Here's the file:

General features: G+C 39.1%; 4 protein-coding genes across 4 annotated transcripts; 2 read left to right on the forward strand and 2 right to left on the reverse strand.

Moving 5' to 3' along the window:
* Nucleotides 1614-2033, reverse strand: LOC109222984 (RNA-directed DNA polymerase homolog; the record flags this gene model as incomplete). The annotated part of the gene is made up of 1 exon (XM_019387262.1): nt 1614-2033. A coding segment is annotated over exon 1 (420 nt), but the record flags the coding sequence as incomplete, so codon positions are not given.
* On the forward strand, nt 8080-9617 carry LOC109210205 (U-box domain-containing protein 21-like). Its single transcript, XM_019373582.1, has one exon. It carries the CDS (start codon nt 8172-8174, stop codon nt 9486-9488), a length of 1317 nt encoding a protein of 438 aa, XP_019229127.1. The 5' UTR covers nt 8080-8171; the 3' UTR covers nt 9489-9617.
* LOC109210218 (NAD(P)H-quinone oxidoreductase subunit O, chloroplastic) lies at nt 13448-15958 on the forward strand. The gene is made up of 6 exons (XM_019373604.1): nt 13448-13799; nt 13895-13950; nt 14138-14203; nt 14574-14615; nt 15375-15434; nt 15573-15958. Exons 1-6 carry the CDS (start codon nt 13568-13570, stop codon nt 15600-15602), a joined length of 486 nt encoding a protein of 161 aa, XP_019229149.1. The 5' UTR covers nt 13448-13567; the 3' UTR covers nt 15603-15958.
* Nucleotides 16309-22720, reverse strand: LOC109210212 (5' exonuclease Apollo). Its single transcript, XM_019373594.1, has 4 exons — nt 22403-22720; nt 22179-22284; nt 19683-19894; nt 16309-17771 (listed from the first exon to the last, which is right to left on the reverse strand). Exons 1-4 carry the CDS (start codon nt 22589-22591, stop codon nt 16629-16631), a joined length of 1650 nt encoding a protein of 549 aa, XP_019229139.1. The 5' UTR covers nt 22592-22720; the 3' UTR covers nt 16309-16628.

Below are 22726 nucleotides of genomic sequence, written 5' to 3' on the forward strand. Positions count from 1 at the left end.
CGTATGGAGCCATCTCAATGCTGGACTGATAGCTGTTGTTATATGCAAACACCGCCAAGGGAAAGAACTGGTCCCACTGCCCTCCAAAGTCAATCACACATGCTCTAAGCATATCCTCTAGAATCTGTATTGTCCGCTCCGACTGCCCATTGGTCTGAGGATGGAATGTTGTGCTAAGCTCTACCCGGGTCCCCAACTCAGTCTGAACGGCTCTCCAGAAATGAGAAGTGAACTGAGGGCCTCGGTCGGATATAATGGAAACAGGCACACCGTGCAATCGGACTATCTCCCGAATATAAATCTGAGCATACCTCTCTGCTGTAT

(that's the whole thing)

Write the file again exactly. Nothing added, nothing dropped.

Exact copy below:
General features: G+C 39.1%; 4 protein-coding genes across 4 annotated transcripts; 2 read left to right on the forward strand and 2 right to left on the reverse strand.

Moving 5' to 3' along the window:
* Nucleotides 1614-2033, reverse strand: LOC109222984 (RNA-directed DNA polymerase homolog; the record flags this gene model as incomplete). The annotated part of the gene is made up of 1 exon (XM_019387262.1): nt 1614-2033. A coding segment is annotated over exon 1 (420 nt), but the record flags the coding sequence as incomplete, so codon positions are not given.
* On the forward strand, nt 8080-9617 carry LOC109210205 (U-box domain-containing protein 21-like). Its single transcript, XM_019373582.1, has one exon. It carries the CDS (start codon nt 8172-8174, stop codon nt 9486-9488), a length of 1317 nt encoding a protein of 438 aa, XP_019229127.1. The 5' UTR covers nt 8080-8171; the 3' UTR covers nt 9489-9617.
* LOC109210218 (NAD(P)H-quinone oxidoreductase subunit O, chloroplastic) lies at nt 13448-15958 on the forward strand. The gene is made up of 6 exons (XM_019373604.1): nt 13448-13799; nt 13895-13950; nt 14138-14203; nt 14574-14615; nt 15375-15434; nt 15573-15958. Exons 1-6 carry the CDS (start codon nt 13568-13570, stop codon nt 15600-15602), a joined length of 486 nt encoding a protein of 161 aa, XP_019229149.1. The 5' UTR covers nt 13448-13567; the 3' UTR covers nt 15603-15958.
* Nucleotides 16309-22720, reverse strand: LOC109210212 (5' exonuclease Apollo). Its single transcript, XM_019373594.1, has 4 exons — nt 22403-22720; nt 22179-22284; nt 19683-19894; nt 16309-17771 (listed from the first exon to the last, which is right to left on the reverse strand). Exons 1-4 carry the CDS (start codon nt 22589-22591, stop codon nt 16629-16631), a joined length of 1650 nt encoding a protein of 549 aa, XP_019229139.1. The 5' UTR covers nt 22592-22720; the 3' UTR covers nt 16309-16628.

Below are 22726 nucleotides of genomic sequence, written 5' to 3' on the forward strand. Positions count from 1 at the left end.
CGTATGGAGCCATCTCAATGCTGGACTGATAGCTGTTGTTATATGCAAACACCGCCAAGGGAAAGAACTGGTCCCACTGCCCTCCAAAGTCAATCACACATGCTCTAAGCATATCCTCTAGAATCTGTATTGTCCGCTCCGACTGCCCATTGGTCTGAGGATGGAATGTTGTGCTAAGCTCTACCCGGGTCCCCAACTCAGTCTGAACGGCTCTCCAGAAATGAGAAGTGAACTGAGGGCCTCGGTCGGATATAATGGAAACAGGCACACCGTGCAATCGGACTATCTCCCGAATATAAATCTGAGCATACCTCTCTGCTGTAT